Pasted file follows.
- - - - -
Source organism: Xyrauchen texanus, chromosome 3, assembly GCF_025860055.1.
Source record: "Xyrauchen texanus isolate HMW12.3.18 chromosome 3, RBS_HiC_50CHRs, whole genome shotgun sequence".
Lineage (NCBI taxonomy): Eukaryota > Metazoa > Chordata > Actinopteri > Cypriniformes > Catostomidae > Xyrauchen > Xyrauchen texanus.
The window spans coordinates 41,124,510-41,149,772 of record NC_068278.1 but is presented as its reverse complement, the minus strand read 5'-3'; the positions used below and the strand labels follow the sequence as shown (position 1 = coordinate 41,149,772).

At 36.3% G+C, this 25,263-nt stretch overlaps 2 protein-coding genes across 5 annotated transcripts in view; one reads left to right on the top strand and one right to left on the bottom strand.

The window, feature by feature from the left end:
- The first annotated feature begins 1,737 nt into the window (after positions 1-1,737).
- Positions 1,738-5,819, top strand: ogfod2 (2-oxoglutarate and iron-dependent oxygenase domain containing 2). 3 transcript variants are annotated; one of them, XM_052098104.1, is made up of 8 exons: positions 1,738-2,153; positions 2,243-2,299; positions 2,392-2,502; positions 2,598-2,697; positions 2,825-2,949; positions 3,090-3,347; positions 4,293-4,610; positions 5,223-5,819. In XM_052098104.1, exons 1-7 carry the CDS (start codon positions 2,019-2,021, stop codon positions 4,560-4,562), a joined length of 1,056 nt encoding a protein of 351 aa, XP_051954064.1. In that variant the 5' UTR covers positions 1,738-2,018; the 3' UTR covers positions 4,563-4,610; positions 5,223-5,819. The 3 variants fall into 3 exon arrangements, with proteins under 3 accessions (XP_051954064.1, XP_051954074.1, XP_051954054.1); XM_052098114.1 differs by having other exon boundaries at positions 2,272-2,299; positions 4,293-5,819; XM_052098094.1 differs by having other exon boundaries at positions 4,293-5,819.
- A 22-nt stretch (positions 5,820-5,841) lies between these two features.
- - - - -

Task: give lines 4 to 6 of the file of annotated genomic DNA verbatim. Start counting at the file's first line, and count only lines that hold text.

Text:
The window spans coordinates 41,124,510-41,149,772 of record NC_068278.1 but is presented as its reverse complement, the minus strand read 5'-3'; the positions used below and the strand labels follow the sequence as shown (position 1 = coordinate 41,149,772).

At 36.3% G+C, this 25,263-nt stretch overlaps 2 protein-coding genes across 5 annotated transcripts in view; one reads left to right on the top strand and one right to left on the bottom strand.

The window, feature by feature from the left end: